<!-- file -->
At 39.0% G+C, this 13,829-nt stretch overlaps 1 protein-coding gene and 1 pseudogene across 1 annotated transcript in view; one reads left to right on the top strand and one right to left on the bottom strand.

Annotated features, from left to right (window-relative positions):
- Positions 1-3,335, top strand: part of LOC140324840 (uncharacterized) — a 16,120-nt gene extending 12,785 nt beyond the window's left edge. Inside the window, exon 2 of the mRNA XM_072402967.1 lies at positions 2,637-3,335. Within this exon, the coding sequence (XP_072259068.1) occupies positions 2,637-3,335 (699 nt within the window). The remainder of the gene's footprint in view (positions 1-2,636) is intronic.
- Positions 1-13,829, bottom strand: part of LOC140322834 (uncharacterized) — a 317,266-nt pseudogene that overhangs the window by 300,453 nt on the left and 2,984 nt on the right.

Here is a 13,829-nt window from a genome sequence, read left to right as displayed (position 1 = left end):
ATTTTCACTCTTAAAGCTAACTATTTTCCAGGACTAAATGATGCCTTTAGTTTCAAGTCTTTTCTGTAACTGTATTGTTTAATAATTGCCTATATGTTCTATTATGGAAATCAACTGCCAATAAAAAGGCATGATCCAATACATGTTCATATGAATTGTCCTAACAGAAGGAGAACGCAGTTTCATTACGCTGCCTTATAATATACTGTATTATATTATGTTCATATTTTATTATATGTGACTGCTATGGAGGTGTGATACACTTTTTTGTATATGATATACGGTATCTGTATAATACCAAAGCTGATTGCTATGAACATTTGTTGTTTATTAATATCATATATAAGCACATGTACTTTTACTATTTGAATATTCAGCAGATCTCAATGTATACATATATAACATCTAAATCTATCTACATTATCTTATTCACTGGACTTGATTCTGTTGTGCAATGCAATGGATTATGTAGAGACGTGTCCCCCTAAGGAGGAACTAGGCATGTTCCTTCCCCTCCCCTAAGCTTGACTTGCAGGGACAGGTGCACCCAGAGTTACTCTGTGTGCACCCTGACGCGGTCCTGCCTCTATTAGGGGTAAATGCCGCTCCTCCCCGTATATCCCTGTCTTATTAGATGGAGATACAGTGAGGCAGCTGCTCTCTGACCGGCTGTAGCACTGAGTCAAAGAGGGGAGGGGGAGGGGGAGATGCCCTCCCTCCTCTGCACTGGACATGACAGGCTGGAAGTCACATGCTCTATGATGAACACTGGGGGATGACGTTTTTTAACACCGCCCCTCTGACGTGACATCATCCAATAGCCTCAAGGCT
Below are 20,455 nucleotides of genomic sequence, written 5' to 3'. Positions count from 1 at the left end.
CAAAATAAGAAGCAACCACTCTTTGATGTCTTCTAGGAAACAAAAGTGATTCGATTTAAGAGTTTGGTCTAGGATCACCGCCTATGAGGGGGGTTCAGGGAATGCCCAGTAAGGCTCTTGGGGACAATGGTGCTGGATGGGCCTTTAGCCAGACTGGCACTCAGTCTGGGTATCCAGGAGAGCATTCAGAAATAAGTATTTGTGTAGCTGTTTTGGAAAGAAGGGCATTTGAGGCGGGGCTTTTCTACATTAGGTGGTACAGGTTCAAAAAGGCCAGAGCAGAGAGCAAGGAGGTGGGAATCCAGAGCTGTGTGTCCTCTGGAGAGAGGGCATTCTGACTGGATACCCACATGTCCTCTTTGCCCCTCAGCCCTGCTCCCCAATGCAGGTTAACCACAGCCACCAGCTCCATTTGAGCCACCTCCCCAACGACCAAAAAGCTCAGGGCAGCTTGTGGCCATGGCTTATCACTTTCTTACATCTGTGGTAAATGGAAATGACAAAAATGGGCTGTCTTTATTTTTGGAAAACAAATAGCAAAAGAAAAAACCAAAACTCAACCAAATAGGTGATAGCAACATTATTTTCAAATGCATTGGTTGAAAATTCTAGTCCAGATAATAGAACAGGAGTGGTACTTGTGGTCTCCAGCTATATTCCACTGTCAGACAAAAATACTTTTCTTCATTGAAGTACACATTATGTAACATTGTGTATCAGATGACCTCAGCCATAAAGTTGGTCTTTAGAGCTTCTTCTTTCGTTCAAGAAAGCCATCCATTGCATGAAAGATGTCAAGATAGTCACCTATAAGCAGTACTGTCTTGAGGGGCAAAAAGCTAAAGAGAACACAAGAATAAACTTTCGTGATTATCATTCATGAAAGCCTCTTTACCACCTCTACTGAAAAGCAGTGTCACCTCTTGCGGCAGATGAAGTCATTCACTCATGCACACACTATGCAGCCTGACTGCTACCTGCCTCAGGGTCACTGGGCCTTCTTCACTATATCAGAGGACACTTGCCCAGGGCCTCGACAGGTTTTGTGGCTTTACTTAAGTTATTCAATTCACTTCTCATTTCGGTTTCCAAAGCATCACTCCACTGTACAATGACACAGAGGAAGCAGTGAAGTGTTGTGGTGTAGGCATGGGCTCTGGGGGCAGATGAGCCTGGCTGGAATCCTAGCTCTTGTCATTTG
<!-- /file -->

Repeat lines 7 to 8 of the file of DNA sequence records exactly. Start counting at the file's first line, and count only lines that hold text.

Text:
Below are 20,455 nucleotides of genomic sequence, written 5' to 3'. Positions count from 1 at the left end.
CAAAATAAGAAGCAACCACTCTTTGATGTCTTCTAGGAAACAAAAGTGATTCGATTTAAGAGTTTGGTCTAGGATCACCGCCTATGAGGGGGGTTCAGGGAATGCCCAGTAAGGCTCTTGGGGACAATGGTGCTGGATGGGCCTTTAGCCAGACTGGCACTCAGTCTGGGTATCCAGGAGAGCATTCAGAAATAAGTATTTGTGTAGCTGTTTTGGAAAGAAGGGCATTTGAGGCGGGGCTTTTCTACATTAGGTGGTACAGGTTCAAAAAGGCCAGAGCAGAGAGCAAGGAGGTGGGAATCCAGAGCTGTGTGTCCTCTGGAGAGAGGGCATTCTGACTGGATACCCACATGTCCTCTTTGCCCCTCAGCCCTGCTCCCCAATGCAGGTTAACCACAGCCACCAGCTCCATTTGAGCCACCTCCCCAACGACCAAAAAGCTCAGGGCAGCTTGTGGCCATGGCTTATCACTTTCTTACATCTGTGGTAAATGGAAATGACAAAAATGGGCTGTCTTTATTTTTGGAAAACAAATAGCAAAAGAAAAAACCAAAACTCAACCAAATAGGTGATAGCAACATTATTTTCAAATGCATTGGTTGAAAATTCTAGTCCAGATAATAGAACAGGAGTGGTACTTGTGGTCTCCAGCTATATTCCACTGTCAGACAAAAATACTTTTCTTCATTGAAGTACACATTATGTAACATTGTGTATCAGATGACCTCAGCCATAAAGTTGGTCTTTAGAGCTTCTTCTTTCGTTCAAGAAAGCCATCCATTGCATGAAAGATGTCAAGATAGTCACCTATAAGCAGTACTGTCTTGAGGGGCAAAAAGCTAAAGAGAACACAAGAATAAACTTTCGTGATTATCATTCATGAAAGCCTCTTTACCACCTCTACTGAAAAGCAGTGTCACCTCTTGCGGCAGATGAAGTCATTCACTCATGCACACACTATGCAGCCTGACTGCTACCTGCCTCAGGGTCACTGGGCCTTCTTCACTATATCAGAGGACACTTGCCCAGGGCCTCGACAGGTTTTGTGGCTTTACTTAAGTTATTCAATTCACTTCTCATTTCGGTTTCCAAAGCATCACTCCACTGTACAATGACACAGAGGAAGCAGTGAAGTGTTGTGGTGTAGGCATGGGCTCTGGGGGCAGATGAGCCTGGCTGGAATCCTAGCTCTTGTCATTTG